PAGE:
Sales Agreements for Independent Sales Representatives and Medical Product Distributors
When preparing a sales agreement for Independent sales reps and medical product distributors, it is important to understand the needs and expectations of all parties relative to the terms placed in any sales or distribution agreement.
There are many variances of clauses found in sales agreements, and the specifics of the clauses may be dependent on the needs of the parties involved. There are companies utilizing many pages of terms to their sales agreements, and some companies who simply prefer shorter agreements where the inclusion of all of the provisions that could be included in a written agreement are not utilized.
All parties should carefully consider the needs of the other, resulting in a mutually satisfying agreement.
MedCepts is typically positioned as the liaison for Medical Product Suppliers and Medical Sales Partners and understanding the thoughts (or concerns) of the individual parties can be important when coming to a mutually satisfying sales agreement. As an example of differences between the vendor and the rep – the independent rep or distributor, may want exclusivity in a territory, while the vendor company may want sales closed and may need more than one rep in a territory or simply need to replace a rep already acquired. However, when a successful distributor is involved, historical sales, stocking capabilities and other entities may be a strong consideration for negotiating an agreement.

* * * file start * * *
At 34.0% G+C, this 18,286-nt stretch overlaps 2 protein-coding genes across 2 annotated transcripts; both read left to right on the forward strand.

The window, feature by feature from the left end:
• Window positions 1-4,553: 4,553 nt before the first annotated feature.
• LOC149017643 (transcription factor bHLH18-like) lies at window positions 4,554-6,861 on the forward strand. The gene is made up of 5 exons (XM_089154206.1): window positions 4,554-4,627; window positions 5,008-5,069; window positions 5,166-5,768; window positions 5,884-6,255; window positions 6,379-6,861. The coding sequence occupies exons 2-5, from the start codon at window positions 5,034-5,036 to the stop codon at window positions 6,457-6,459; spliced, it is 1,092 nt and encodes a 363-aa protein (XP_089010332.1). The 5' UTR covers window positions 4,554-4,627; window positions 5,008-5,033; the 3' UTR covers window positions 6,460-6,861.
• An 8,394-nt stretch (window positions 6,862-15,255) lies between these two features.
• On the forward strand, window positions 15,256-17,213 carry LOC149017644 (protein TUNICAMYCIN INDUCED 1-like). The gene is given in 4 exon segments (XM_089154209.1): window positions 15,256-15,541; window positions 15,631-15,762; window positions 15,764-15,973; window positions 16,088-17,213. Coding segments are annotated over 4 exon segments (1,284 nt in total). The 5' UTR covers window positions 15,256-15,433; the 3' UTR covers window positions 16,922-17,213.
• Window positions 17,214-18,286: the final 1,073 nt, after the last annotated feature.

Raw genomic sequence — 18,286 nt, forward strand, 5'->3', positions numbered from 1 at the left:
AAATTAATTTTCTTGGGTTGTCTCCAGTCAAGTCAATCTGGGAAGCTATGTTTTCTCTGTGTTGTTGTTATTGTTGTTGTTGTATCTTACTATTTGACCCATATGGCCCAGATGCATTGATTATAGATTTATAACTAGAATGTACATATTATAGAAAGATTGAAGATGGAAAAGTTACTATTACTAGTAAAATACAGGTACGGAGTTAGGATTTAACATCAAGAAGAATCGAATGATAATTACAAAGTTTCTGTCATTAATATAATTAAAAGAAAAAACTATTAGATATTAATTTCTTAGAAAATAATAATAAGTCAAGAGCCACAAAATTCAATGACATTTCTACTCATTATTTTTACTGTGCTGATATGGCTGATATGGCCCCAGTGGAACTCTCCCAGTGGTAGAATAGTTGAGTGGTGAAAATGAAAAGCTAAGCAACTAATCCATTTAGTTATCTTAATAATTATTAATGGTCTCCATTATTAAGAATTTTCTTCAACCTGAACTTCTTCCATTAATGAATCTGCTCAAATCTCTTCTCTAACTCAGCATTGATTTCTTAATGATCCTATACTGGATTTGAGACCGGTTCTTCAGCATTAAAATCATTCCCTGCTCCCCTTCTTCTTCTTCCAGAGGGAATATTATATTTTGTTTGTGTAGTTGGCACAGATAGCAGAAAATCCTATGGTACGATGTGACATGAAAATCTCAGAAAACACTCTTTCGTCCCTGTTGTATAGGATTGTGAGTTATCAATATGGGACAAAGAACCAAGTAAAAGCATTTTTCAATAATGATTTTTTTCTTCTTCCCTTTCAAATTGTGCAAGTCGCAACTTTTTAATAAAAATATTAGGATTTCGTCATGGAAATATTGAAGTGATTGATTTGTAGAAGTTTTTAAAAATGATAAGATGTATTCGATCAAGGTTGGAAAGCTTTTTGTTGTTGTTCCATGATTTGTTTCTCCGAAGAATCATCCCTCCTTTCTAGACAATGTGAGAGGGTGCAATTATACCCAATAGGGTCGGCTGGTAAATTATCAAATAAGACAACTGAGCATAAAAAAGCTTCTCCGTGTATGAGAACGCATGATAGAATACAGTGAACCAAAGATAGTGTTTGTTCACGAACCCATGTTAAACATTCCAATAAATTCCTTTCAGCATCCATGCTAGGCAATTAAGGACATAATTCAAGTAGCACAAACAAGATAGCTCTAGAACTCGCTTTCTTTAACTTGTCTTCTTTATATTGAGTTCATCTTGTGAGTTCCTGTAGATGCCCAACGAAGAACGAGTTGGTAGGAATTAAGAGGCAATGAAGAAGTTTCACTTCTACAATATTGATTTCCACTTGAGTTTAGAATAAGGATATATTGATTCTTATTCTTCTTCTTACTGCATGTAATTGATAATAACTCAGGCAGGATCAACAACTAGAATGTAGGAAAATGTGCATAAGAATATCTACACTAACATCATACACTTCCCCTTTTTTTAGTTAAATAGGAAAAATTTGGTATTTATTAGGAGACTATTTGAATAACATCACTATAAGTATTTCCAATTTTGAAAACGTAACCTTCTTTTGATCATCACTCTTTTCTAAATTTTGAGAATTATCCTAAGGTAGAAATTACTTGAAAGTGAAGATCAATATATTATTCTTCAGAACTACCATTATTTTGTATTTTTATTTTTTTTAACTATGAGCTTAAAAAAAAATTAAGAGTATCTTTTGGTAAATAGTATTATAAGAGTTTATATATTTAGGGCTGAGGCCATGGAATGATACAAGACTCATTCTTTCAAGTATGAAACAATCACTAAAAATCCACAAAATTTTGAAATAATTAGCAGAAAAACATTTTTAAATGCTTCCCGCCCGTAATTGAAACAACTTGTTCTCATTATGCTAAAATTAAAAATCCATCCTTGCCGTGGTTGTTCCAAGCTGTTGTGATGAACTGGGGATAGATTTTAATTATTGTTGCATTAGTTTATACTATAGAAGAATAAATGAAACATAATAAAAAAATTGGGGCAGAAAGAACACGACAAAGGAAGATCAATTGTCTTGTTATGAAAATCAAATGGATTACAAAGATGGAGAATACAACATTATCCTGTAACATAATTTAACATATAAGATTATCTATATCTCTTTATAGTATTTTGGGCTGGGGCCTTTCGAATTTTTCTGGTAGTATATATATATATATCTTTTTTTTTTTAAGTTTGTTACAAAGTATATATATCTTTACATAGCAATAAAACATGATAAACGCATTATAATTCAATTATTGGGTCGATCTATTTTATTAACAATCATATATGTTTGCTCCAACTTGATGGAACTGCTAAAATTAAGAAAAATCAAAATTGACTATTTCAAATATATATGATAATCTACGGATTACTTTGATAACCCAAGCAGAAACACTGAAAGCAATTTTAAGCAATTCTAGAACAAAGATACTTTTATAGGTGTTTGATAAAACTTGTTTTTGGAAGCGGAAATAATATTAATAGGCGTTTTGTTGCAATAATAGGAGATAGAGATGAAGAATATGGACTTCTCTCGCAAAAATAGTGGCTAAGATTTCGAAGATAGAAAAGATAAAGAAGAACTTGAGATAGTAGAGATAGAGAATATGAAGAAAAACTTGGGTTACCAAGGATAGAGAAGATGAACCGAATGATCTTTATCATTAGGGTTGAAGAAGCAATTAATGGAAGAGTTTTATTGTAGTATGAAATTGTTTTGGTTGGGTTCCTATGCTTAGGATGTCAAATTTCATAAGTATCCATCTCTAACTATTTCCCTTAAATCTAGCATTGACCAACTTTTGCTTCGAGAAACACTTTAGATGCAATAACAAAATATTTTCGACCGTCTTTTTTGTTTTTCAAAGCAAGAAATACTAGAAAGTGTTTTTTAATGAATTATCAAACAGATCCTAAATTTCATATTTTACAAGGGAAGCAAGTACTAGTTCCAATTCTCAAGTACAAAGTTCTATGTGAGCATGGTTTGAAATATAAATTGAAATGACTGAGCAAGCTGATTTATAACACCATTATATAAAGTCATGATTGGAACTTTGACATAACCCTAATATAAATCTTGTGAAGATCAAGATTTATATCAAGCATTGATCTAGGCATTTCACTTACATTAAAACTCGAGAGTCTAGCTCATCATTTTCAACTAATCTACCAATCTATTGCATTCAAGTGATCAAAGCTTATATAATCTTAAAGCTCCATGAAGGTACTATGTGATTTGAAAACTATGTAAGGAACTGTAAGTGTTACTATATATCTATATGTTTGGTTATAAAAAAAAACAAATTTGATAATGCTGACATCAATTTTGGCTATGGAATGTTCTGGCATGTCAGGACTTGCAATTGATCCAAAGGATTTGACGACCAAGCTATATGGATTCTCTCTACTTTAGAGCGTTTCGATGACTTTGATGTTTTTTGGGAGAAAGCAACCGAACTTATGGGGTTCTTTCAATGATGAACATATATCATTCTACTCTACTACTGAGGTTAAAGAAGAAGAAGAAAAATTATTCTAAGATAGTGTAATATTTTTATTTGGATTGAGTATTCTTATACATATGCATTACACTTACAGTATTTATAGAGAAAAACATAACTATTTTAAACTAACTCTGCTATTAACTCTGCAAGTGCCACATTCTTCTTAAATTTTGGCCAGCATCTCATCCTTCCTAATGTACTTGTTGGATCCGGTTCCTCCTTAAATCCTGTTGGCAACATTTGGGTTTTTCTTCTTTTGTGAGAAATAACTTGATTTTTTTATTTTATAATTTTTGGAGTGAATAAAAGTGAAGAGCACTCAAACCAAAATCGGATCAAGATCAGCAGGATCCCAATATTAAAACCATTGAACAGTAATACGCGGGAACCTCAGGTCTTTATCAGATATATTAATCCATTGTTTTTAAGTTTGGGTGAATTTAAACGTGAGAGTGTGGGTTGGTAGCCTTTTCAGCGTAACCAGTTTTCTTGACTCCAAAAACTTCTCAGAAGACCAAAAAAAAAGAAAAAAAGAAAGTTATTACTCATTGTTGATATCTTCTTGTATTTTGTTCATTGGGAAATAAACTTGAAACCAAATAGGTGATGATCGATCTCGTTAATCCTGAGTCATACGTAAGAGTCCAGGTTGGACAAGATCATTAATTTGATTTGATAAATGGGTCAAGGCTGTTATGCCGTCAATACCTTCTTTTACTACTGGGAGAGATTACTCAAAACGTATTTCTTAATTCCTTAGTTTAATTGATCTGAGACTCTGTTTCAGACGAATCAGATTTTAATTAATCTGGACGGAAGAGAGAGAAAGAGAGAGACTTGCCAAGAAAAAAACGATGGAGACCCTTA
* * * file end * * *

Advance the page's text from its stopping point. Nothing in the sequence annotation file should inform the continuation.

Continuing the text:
When preparing for discussions with your company’s legal adviser, consider below some of the common clauses found in independent sales agreements:
· Term: The term can be made subject to an option to extend the agreement and this option can be exercisable by the company or the rep. The terms would be set forth as well as including the conditions if such options arise and how it is to be exercised. Terms may be simply provisions that give the parties the choice to extend the agreement or not. These provisions may have implications for other provisions, including but not limited to, those relating to commission and other forms of payment.